"investors" in Cuba. Chávez spent billions of Venezuela's petro-dollars
shoring up Cuba's economy but Venezuela's new leaders may not be as
beneficent. Venezuela may cut off its Cuban subsidy, just as new Russian
leaders did after the Soviet Union's demise.

American taxpayers are at the top of Castro's list, but can the Cuban
communist government cash in on its years of political theater
proclaiming itself the victim of American economic aggression while
running its own economy into the ground and training and financing
anti-American insurgencies around the world?

Perhaps it can, given that the collective U.S. memory is rather short if
not wholly forgiving.

Earlier this year, Vermont Sen. Patrick Leahy visited the Cuban dictator
and returned home saying this is the time "to overcome continuing
obstacles" and " to improve relations" because that would be in the
"best interests of both countries." The senator means well, but his
statements cry out for a more detailed appraisal of U.S.-Cuban relations.

The real questions are: Improve relations for what purpose? And under
what conditions? It might be in America's best interests to improve
relations with North Korea, Syria and Iran too, but the obstacles
standing in the way are similar to those in Cuba. There is no quid pro
quo their leaders are willing to offer.

Granted that while in Cuba, Sen. Leahy managed to wrangle permission
from Gen. Castro to visit Alan Gross, a subcontractor with the
U.S.Agency for International Development, who is serving a 15-year
prison sentence. Gross after-the-fact "crime" was giving a laptop
computer and satellite telephone to a Jewish organization seeking access
to the Internet.

Gross is innocent and also quite ill. Amnesty International reports he's
lost more than 100 pounds in prison, and he has developed a growth that
may be cancerous. Havana won't allow an American physician chosen by his
family to see him.

There are others. Amnesty International says that Calixto Martinez, a
Cuban independent journalist — a reporter not working for state-run
media — was jailed when he went to Havana's international airport to ask
about a shipment of cholera medication sent by the World Health
Organization. He has not been charged nor had a trial. Havana does not
want tourists to hear about a cholera outbreak.

But, back to the benefits of lifting what remains of the U.S. embargo
against the Castros' dynasty: Cuba is broke and has suspended payments
to many creditors.

There is no ban on American companies selling foodstuffs or medicines to
Cuba, which they do on a "cash-and-carry" basis. But Washington won't
provide credit to Cuba, i.e., absorb the loss if the regime fails to pay
its suppliers. Thus American companies selling to Cuba get paid and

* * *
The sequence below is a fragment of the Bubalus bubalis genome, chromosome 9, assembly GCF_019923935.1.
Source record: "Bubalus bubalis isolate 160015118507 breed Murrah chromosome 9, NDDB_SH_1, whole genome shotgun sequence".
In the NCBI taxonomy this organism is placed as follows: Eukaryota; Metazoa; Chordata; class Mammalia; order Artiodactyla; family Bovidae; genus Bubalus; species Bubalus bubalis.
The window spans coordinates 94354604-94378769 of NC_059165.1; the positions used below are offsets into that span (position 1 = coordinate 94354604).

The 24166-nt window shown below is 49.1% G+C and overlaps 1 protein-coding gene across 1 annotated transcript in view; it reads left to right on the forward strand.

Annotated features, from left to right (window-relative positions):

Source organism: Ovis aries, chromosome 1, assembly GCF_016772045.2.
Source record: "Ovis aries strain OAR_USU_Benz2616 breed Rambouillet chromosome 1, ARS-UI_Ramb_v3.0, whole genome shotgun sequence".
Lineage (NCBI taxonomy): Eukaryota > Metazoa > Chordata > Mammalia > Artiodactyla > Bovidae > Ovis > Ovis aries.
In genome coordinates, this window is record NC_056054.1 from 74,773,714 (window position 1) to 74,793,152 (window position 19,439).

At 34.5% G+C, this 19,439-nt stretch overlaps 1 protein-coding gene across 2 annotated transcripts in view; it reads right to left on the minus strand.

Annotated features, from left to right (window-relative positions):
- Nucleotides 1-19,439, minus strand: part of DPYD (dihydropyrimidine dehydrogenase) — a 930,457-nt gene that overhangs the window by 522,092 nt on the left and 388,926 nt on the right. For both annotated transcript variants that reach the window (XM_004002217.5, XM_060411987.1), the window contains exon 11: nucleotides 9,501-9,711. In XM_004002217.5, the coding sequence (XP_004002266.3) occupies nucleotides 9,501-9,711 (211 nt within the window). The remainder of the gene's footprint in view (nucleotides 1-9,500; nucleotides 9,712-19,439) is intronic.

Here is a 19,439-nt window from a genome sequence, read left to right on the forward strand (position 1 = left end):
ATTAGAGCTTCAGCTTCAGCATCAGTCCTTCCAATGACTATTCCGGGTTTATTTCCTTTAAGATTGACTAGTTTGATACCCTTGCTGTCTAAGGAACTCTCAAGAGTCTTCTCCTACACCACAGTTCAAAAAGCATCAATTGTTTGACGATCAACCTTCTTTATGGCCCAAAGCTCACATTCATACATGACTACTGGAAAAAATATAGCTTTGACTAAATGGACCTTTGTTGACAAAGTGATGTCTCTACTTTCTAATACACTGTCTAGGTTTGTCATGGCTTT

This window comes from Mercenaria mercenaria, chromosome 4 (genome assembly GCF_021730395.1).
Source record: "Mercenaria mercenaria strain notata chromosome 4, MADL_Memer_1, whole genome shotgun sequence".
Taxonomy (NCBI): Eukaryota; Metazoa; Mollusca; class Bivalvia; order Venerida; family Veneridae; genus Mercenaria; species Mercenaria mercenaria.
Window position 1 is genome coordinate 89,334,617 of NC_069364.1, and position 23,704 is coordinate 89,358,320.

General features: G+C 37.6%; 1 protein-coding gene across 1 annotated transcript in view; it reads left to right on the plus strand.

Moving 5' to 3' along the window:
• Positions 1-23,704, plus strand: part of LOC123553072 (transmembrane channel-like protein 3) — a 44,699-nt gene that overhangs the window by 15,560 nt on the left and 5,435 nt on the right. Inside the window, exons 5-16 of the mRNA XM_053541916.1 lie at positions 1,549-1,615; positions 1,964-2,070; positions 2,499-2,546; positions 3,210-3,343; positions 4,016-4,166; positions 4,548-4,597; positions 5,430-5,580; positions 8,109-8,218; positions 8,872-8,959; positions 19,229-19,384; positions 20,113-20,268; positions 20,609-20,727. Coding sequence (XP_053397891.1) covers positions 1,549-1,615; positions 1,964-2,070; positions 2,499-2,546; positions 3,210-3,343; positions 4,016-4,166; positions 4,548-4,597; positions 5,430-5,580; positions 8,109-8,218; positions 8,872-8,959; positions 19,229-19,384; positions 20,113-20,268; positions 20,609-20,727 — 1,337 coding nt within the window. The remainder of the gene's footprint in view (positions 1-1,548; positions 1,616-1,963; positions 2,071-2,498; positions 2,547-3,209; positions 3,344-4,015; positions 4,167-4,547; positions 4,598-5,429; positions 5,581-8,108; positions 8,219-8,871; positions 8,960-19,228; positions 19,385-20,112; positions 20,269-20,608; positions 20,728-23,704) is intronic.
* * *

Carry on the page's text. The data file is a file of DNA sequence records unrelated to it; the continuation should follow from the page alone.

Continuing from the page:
American taxpayers aren't on the hook when the regime fails to pay what
it owes.

Individually, Cubans have no "purchasing power" to speak of. The
government is the island's only "employer" and pays workers the
equivalent of $20 a month. Except for cigars, Cuba now has very little
to sell to anyone. For 200 years, the engine of Cuba's economy was its
sugar industry. It is now in shambles due to "state planning."

Lastly, the United States lists Cuba as a state-sponsor of international
terrorism. It does so, despite the best efforts of Ana Belen Montes, a
high-ranking Defense Intelligence Agency analyst, who presented Havana
as peace-loving and no threat to anyone. Montes was a spy for Cuba. She
pleaded guilty and is now in a federal penitentiary. Her "reports" are
still used by Castro's advocates.

It is difficult to improve relations with dictatorships that deny human
rights, ban labor unions and abuse and jail peaceful dissidents for
talking about democracy. Visiting members of European parliaments have
been arbitrarily arrested in Cuba.

President Obama tried unilaterally to extend a "hand of friendship"
without success. Today Havana wants money, not a meaningful dialogue
that might lead to a "transition."

Like Sen. Leahy, I wish things could be different, but that requires a
demonstrable Castro initiative to change the nature of his rule in Cuba.

Frank Calzon is executive director of the Center for a Free Cuba in
Washington. Continue reading
Document – Cuba: Further information: Prisoner of conscience on hunger strike: Calixto Ramón Martínez Arias Further information on UA: 25/13 Index: AMR 25/002/2013 Cuba Date: 14 March 2013 URGENT ACTION PRISONER OF CONSCIENCE ON HUNGER STRIKE image1.png Independent journalist and prisoner of conscience Calixto Ramón Martínez Arias is on hunger strike to protest against his […] Continue reading
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As Hurricane Sandy devastates Cuba, bloggers rise to the challenge Posted by Max Fisher on October 29, 2012 at 10:31 am Cuban bloggers are showing surprising initiative in responding to Hurricane Sandy, which has killed 11 and caused significant dama... Continue reading
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Who Can We Ask? October 13, 2012 Esteban Morales* People buy newspapers but usually do so only by inertia, because day after day they won't find anything of interest in them. Photo:Caridad HAVANA TIMES — For people like me who enjoy writing, we also like it when others read our work. But this isn't enough. […] Continue reading
The Collapse / Cuban Law Association – Veizant Boloy Cuban Law Association, Veizant Boloy Across the country, inhabited homes continue to collapse. The housing deficit and the bad conditions of housing in Cuba can be cataloged as a "chronicl... Continue reading